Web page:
Environmental implications of the charcoal business in Narok-south sub-county, Narok county
Tesot, Absolom Kibet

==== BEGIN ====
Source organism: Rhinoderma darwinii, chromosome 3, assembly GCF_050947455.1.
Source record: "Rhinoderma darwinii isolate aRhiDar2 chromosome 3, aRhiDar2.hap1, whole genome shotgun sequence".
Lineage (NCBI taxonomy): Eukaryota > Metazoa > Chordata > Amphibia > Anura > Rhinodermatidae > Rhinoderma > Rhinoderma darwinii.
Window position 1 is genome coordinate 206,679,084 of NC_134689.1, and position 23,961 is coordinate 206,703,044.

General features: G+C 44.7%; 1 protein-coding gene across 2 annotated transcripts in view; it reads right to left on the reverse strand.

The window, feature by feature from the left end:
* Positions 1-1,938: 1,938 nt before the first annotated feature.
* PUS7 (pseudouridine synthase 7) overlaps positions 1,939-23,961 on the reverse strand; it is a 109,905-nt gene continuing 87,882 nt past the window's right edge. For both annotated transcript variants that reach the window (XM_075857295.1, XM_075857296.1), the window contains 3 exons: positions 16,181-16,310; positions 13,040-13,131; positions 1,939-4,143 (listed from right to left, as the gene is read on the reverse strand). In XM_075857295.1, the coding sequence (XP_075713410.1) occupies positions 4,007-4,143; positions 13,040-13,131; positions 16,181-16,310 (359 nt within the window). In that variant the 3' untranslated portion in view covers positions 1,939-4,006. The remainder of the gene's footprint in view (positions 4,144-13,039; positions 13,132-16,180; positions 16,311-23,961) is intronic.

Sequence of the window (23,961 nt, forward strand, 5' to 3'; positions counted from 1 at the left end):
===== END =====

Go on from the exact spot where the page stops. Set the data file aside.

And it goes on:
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The forest cover in Kenya which is below the international required standard of 10% coverage is rapidly becoming depleted due to the ever increasing human demand for fuel wood. Unsustainable exploitation of forest resources for commercial charcoal production is a worrying phenomenon in Narok-South Sub-County, Narok County of Kenya. The fast disappearance of tree cover may influence climate change which may in the long run affect crop yields, tourism activities and deepen poverty levels, of which Narok County is not an exception. The research covered Narok-South Sub-County commercial charcoal production areas as the study area. The study assumed a descriptive design which employed Pre field work, Field work, Review of relevant documents, Data collection, analysis and interpretation as study approaches. The study aimed at assessing the socio-economic impacts of charcoal enterprise in Narok-South Sub-County, Narok County, the sustainability of the charcoal business, to examine the environmental implications of charcoal production in the Sub-County, and to come up with recommendations on sustainable management of charcoal business in Narok-South-Sub-County. The study found out that the charcoal enterprise activities as currently practiced in Narok south sub county is unsustainable The annual estimation was informed by the response of majority (76%) of the charcoal producers, who engage in production at all times throughout the year. According to the 50 charcoal producers surveyed, an estimated 28,800 bags of charcoals each weighing 50kg on average are produced over the course of the year, this is equivalent to 1440 tonnes. The ACACIA xanthaphloea trees locally known as „Olerai‟ is an important food stock for livestock are vastly harvested for charcoal production making the community vulnerable to drought effects. The other tree species preferred for charcoal production include: ACACIA lahal, OLEA Africans, WARBUGIA ugandensis, TARCHONANTHUS camphorates, and EUCLEA schimperi. This has led to forest cover reduction and environmental degradation and is a threat to biological diversity in the area which attracts tourists. Although commercial charcoal production and movement has been banned in the study area, the main factors driving the enterprise are land clearance and the socio-economic benefits associated with charcoal industry. Data analysis was done using statistical package for social sciences software (SPSS) Version 20. Presentation involved use of tables, charts and graphs.